Below are a few photos to practice on. This quiz is partly to test your ability but even more to give some real-world examples of the right and wrong way to describe a bird’s location. Each photo shows a scene, with the location of a bird indicated by the orange dot. Your challenge is to choose the best description of the bird’s location from the available answers.
Bird Location Quiz
In the round tree, where there's a kind of a dip on the side, just above a big branch on the left, all alone
It's the tree straight ahead, maybe a pine tree, about 100 feet away, and it's near the tips of the branches
In the big lone tree, about 10 o'clock, a couple of feet in from the tip of the branch
Flying right, above the treetops, about to go over the path
Flying left to right, high up, passing a tall tree
Straight ahead, right where I'm looking, ooh...quick!
In the white pine, dead center
Right in front of me!
On a branch in the middle of the tree. That tree... right... there... [holding binoculars to eyes with one hand, pointing unsteadily with the other]
See the deepest shadow, with a thin pale tree trunk in it, it's in the tree just left of that, on a branch coming straight towards us about halfway up the tree
19 thoughts on “It’s right where I’m looking!”
typo in the last sentence before the photos – *your*.
Loving these quizzes, I’m definitely going to send this one to some people I bird with…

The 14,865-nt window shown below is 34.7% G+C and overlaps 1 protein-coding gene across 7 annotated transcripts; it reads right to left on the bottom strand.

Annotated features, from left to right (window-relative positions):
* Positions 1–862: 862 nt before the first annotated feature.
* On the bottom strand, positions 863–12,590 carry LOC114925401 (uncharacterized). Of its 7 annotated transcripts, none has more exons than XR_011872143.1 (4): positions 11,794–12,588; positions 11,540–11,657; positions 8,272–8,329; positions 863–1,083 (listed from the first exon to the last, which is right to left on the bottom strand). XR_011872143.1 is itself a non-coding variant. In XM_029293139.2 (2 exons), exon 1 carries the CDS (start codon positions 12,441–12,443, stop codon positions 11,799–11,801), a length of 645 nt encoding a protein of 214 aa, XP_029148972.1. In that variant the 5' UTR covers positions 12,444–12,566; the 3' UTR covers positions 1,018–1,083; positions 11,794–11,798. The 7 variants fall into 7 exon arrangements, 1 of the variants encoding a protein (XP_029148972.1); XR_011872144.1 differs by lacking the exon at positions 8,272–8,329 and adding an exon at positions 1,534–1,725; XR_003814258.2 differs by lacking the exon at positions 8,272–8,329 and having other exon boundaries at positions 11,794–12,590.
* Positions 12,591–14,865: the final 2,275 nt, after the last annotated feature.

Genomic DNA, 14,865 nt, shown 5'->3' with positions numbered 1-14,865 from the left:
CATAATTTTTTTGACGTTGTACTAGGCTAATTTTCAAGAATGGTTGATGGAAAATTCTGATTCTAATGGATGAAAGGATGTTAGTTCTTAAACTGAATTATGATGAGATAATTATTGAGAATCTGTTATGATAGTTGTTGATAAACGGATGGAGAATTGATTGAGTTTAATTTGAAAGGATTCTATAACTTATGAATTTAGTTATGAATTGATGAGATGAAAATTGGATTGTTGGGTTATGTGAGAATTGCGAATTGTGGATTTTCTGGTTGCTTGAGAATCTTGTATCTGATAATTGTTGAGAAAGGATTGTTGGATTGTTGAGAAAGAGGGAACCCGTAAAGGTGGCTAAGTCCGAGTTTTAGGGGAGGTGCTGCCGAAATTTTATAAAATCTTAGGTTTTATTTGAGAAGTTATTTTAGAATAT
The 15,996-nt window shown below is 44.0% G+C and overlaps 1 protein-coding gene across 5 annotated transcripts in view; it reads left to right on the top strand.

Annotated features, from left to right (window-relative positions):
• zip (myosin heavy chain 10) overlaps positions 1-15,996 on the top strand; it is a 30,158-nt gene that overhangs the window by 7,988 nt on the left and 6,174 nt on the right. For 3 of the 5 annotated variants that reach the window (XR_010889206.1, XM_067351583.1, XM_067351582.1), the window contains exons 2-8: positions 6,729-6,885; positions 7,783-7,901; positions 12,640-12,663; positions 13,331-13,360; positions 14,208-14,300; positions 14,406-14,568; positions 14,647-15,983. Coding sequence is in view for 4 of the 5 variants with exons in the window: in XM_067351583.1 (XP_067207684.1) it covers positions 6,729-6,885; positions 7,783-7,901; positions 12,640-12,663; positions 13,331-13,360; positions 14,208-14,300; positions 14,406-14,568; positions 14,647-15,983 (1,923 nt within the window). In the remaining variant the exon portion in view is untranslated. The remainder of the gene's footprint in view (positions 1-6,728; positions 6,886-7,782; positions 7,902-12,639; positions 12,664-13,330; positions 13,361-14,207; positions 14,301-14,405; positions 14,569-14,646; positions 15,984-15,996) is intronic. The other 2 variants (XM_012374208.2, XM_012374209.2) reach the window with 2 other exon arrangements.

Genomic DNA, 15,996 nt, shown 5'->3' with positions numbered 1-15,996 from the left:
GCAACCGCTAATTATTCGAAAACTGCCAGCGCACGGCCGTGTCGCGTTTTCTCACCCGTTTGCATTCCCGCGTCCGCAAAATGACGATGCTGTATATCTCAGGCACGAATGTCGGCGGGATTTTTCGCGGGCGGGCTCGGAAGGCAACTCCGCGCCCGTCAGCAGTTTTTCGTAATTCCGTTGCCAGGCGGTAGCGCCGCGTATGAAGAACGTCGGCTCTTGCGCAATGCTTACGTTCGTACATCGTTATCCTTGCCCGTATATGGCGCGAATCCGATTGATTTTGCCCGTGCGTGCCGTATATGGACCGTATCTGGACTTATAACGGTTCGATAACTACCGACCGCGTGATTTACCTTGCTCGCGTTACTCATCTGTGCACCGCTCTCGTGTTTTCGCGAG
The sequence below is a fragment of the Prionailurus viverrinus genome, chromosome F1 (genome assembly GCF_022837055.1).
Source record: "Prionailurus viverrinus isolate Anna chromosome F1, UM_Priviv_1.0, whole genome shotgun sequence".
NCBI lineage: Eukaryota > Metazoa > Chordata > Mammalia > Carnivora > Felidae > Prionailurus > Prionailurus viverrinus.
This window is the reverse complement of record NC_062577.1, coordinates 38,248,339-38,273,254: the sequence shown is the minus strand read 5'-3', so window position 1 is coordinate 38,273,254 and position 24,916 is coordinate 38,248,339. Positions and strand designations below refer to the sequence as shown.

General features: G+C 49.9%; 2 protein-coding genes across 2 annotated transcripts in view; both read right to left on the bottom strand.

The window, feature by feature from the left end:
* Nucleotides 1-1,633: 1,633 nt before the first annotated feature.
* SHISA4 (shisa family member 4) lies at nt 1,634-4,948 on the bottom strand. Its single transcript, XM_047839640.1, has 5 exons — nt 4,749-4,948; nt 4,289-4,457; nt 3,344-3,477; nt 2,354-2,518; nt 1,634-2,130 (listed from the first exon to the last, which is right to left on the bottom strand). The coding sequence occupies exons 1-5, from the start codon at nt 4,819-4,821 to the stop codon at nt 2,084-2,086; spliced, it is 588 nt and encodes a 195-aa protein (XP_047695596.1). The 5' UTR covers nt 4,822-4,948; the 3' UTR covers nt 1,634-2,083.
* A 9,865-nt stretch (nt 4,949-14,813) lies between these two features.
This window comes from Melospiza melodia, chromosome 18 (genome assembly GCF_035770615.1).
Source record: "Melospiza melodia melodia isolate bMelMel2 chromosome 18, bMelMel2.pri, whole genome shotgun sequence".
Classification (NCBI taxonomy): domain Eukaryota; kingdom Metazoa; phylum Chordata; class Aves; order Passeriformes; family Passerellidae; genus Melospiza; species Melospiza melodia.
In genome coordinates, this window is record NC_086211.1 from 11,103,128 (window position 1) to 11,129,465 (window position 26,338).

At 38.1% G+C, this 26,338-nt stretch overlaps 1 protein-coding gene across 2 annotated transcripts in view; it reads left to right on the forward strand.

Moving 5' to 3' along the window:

Thanks Nick, typo fixed, and I’m glad you’re enjoying the quizzes.
Nice post, David. I agree with your pet peeve: I’ve always been frustrated with the excessive verbiage (and potential for misunderstanding, as you say) of “flying left to right”. Just say “flying right”! It’s faster and less confusing!
Directions are a learned art, and perhaps guiding other people is the best way to hone this talent. Most important is trying to find the most obvious landmarks possible (sometimes, what might seem obvious to you may not be so obvious to another observer). I find that getting people into the general area first, then directing them closer using more and more detailed directions is good: “See the white house on the horizon?” “Yes” “Ok, now pan left until you see the row of pines. Got them?” “Yes” “Now drop down from the left end of the row into the grass and you should see the bird’s head”. Something like that.